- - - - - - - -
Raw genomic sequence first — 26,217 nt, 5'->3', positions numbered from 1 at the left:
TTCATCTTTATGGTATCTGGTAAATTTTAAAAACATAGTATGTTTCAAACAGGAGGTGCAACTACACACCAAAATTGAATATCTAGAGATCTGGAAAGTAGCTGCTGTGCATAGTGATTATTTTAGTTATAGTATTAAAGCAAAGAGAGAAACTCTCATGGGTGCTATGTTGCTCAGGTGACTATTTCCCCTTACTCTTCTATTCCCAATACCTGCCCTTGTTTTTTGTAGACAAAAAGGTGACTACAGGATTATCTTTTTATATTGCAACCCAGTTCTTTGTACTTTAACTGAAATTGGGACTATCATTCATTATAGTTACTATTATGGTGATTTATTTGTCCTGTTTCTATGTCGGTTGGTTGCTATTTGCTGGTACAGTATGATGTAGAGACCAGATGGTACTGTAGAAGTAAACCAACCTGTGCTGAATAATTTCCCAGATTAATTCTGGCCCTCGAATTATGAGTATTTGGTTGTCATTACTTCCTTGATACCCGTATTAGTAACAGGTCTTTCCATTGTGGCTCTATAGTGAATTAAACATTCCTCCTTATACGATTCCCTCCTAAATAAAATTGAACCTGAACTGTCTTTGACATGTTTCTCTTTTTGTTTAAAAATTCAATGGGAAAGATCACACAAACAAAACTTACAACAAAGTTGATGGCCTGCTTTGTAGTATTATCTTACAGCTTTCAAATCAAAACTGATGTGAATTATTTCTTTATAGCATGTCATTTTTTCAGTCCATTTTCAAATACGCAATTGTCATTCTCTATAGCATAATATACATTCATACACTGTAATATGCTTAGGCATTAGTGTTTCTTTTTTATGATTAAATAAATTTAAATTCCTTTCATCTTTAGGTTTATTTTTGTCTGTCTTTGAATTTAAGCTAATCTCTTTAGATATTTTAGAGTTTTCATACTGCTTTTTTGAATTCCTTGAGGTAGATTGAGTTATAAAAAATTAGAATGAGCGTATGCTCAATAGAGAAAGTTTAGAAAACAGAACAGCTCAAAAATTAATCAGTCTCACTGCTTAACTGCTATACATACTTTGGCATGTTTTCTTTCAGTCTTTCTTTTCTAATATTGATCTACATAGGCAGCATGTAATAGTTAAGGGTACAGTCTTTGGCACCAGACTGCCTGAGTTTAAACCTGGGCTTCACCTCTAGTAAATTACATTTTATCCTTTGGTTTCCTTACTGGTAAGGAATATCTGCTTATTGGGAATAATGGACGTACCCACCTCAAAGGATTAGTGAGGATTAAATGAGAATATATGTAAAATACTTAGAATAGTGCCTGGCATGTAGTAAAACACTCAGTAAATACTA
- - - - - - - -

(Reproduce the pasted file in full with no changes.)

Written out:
Raw genomic sequence first — 26,217 nt, 5'->3', positions numbered from 1 at the left:
TTCATCTTTATGGTATCTGGTAAATTTTAAAAACATAGTATGTTTCAAACAGGAGGTGCAACTACACACCAAAATTGAATATCTAGAGATCTGGAAAGTAGCTGCTGTGCATAGTGATTATTTTAGTTATAGTATTAAAGCAAAGAGAGAAACTCTCATGGGTGCTATGTTGCTCAGGTGACTATTTCCCCTTACTCTTCTATTCCCAATACCTGCCCTTGTTTTTTGTAGACAAAAAGGTGACTACAGGATTATCTTTTTATATTGCAACCCAGTTCTTTGTACTTTAACTGAAATTGGGACTATCATTCATTATAGTTACTATTATGGTGATTTATTTGTCCTGTTTCTATGTCGGTTGGTTGCTATTTGCTGGTACAGTATGATGTAGAGACCAGATGGTACTGTAGAAGTAAACCAACCTGTGCTGAATAATTTCCCAGATTAATTCTGGCCCTCGAATTATGAGTATTTGGTTGTCATTACTTCCTTGATACCCGTATTAGTAACAGGTCTTTCCATTGTGGCTCTATAGTGAATTAAACATTCCTCCTTATACGATTCCCTCCTAAATAAAATTGAACCTGAACTGTCTTTGACATGTTTCTCTTTTTGTTTAAAAATTCAATGGGAAAGATCACACAAACAAAACTTACAACAAAGTTGATGGCCTGCTTTGTAGTATTATCTTACAGCTTTCAAATCAAAACTGATGTGAATTATTTCTTTATAGCATGTCATTTTTTCAGTCCATTTTCAAATACGCAATTGTCATTCTCTATAGCATAATATACATTCATACACTGTAATATGCTTAGGCATTAGTGTTTCTTTTTTATGATTAAATAAATTTAAATTCCTTTCATCTTTAGGTTTATTTTTGTCTGTCTTTGAATTTAAGCTAATCTCTTTAGATATTTTAGAGTTTTCATACTGCTTTTTTGAATTCCTTGAGGTAGATTGAGTTATAAAAAATTAGAATGAGCGTATGCTCAATAGAGAAAGTTTAGAAAACAGAACAGCTCAAAAATTAATCAGTCTCACTGCTTAACTGCTATACATACTTTGGCATGTTTTCTTTCAGTCTTTCTTTTCTAATATTGATCTACATAGGCAGCATGTAATAGTTAAGGGTACAGTCTTTGGCACCAGACTGCCTGAGTTTAAACCTGGGCTTCACCTCTAGTAAATTACATTTTATCCTTTGGTTTCCTTACTGGTAAGGAATATCTGCTTATTGGGAATAATGGACGTACCCACCTCAAAGGATTAGTGAGGATTAAATGAGAATATATGTAAAATACTTAGAATAGTGCCTGGCATGTAGTAAAACACTCAGTAAATACTA